The Book, The Undercover Economist by Tim Harford is a fascinating yet simplistic way of breaking down economic concepts. The first chapter seems especially practical due to the fact that all businesses want to maximize profits and all consumers want high quality at a low price. The struggle between the two is the interesting part. In the first chapter Harford expresses the significance of location, rent and thinking on the margin. He uses the example of a coffee shop located in a prime spot in the Waterloo train station in London. He demonstrates through his example how this coffee shop due to location makes high profits. Far outselling its competition. The coffee shop is even able to sell its coffee at a higher price and people will pay the extra money because of the convenience of the shop. The best locations are where the major players reside.
What about competition ? The coffee shops that are not able to have the best locations are broken down further into next best location and the margin or the worst location. The coffee shops are all competing for customers and therefore are competing for profits. The coffee shops with the prime locations will make the most profits. Those with the worst locations will also have the lowest profits. The stores with the lowest profits set the margin or the comparable profits. This is key to understanding why businesses will pay more for location. The profits reflect the location of the business.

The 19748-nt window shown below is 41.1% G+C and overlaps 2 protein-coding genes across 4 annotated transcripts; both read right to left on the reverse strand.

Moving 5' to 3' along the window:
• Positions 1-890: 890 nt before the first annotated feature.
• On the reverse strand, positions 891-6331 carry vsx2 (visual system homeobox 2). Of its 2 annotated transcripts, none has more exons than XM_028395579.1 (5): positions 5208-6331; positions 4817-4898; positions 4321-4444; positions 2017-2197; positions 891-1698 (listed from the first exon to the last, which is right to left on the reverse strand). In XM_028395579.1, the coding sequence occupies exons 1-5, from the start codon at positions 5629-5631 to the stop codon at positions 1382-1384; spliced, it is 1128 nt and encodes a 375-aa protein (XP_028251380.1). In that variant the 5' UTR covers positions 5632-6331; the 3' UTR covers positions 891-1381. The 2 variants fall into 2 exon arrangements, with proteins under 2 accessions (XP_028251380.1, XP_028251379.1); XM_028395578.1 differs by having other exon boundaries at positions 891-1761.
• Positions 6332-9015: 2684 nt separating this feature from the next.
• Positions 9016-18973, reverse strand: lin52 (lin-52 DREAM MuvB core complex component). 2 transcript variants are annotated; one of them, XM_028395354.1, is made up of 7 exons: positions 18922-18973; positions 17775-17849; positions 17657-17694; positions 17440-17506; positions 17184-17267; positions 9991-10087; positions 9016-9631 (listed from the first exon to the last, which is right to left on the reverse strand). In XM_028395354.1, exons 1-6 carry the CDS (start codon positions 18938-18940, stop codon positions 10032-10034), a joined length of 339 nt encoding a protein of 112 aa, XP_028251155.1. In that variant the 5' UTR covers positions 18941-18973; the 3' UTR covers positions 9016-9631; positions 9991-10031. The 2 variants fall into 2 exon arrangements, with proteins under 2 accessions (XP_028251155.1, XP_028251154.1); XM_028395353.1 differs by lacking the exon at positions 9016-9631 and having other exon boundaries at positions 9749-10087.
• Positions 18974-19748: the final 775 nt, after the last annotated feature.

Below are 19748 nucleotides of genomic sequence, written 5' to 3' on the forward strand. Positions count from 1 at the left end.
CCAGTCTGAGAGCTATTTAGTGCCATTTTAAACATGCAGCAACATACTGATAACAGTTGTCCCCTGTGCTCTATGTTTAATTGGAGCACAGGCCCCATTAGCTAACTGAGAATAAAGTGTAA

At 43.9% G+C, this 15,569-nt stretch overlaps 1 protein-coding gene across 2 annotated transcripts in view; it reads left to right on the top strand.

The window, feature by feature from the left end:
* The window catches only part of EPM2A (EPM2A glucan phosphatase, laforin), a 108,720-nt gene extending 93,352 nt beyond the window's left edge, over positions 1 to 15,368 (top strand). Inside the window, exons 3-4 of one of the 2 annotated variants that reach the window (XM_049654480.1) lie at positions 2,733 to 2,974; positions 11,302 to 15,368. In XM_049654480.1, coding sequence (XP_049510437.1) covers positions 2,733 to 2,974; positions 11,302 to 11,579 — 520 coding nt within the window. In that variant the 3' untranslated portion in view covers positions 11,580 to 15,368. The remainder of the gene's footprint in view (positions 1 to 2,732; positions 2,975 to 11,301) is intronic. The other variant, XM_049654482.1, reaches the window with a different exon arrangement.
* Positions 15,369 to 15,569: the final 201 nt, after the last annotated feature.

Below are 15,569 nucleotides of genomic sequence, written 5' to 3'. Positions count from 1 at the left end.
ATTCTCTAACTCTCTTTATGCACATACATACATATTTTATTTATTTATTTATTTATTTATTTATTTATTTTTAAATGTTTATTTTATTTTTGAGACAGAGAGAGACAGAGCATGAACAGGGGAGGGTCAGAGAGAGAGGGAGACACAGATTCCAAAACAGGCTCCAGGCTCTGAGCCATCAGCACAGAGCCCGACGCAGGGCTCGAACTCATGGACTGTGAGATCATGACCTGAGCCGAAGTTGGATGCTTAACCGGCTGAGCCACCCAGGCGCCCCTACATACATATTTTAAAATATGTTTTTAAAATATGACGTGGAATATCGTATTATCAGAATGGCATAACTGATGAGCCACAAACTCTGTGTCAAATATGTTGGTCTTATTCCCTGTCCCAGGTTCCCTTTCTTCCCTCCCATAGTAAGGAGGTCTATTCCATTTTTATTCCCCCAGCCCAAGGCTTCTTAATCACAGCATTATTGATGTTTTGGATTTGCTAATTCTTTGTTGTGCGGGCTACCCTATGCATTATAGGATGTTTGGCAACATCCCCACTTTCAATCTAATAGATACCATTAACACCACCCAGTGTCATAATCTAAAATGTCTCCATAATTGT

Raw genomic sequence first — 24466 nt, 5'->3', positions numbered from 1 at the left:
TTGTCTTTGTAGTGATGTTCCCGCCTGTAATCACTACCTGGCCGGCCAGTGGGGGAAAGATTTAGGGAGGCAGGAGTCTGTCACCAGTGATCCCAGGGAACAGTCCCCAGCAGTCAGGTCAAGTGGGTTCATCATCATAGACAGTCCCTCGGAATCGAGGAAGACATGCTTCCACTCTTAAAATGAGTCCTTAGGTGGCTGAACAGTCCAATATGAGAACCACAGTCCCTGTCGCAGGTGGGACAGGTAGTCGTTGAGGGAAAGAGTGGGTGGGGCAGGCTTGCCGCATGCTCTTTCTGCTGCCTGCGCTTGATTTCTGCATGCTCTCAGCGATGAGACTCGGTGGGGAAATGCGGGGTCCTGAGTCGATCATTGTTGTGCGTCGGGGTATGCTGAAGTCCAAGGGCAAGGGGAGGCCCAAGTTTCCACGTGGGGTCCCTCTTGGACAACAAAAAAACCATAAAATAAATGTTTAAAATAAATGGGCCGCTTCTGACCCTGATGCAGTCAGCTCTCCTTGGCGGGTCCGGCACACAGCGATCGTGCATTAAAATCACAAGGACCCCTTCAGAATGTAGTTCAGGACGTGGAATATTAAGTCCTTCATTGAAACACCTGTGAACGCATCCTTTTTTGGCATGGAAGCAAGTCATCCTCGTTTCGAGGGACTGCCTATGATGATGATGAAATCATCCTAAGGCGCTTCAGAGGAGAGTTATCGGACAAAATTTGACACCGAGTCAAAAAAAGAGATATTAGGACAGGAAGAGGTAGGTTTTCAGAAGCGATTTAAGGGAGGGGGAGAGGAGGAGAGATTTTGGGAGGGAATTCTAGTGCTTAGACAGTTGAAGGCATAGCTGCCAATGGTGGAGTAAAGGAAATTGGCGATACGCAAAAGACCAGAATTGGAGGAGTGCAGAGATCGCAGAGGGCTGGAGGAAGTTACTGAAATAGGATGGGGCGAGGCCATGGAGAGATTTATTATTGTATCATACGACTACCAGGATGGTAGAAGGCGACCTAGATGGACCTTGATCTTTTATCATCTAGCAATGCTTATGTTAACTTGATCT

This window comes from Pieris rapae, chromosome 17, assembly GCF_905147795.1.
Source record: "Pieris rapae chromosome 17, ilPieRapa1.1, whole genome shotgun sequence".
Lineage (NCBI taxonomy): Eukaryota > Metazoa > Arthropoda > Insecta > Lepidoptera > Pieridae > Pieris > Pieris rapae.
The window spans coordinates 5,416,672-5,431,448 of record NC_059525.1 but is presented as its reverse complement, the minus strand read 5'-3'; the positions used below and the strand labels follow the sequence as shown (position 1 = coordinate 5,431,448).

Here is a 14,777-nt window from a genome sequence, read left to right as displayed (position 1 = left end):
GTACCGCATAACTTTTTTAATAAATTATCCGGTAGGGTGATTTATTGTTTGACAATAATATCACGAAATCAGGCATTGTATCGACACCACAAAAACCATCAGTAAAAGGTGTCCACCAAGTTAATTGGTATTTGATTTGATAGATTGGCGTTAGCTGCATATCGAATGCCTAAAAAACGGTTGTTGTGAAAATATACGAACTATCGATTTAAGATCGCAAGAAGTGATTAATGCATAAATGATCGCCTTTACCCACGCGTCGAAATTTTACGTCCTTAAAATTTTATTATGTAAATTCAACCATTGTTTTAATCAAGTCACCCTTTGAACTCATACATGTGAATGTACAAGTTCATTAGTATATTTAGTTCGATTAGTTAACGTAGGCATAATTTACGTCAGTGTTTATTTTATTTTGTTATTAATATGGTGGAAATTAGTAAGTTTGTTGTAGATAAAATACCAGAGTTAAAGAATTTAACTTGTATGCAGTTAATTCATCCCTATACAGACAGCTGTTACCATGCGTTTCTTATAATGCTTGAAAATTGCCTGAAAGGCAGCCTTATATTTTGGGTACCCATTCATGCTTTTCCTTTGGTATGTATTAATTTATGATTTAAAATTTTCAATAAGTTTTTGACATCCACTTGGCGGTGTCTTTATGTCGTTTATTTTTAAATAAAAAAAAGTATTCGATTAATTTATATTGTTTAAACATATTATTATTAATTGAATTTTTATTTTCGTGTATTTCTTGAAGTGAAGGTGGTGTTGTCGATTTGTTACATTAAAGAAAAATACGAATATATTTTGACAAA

Businesses will compete for locations which in turn drives the rent of the location up. This also explains why certain locations products are considered more expensive then others. As in the coffee example, the shop with the prime location probably has a higher rent then the shop with the least desirable location, and the product prices reflect the difference. However the price difference is usually not enough to cause people to choose cost over convenience, therefore the prime location will still have higher profits then those in less convenient, noticeable locations.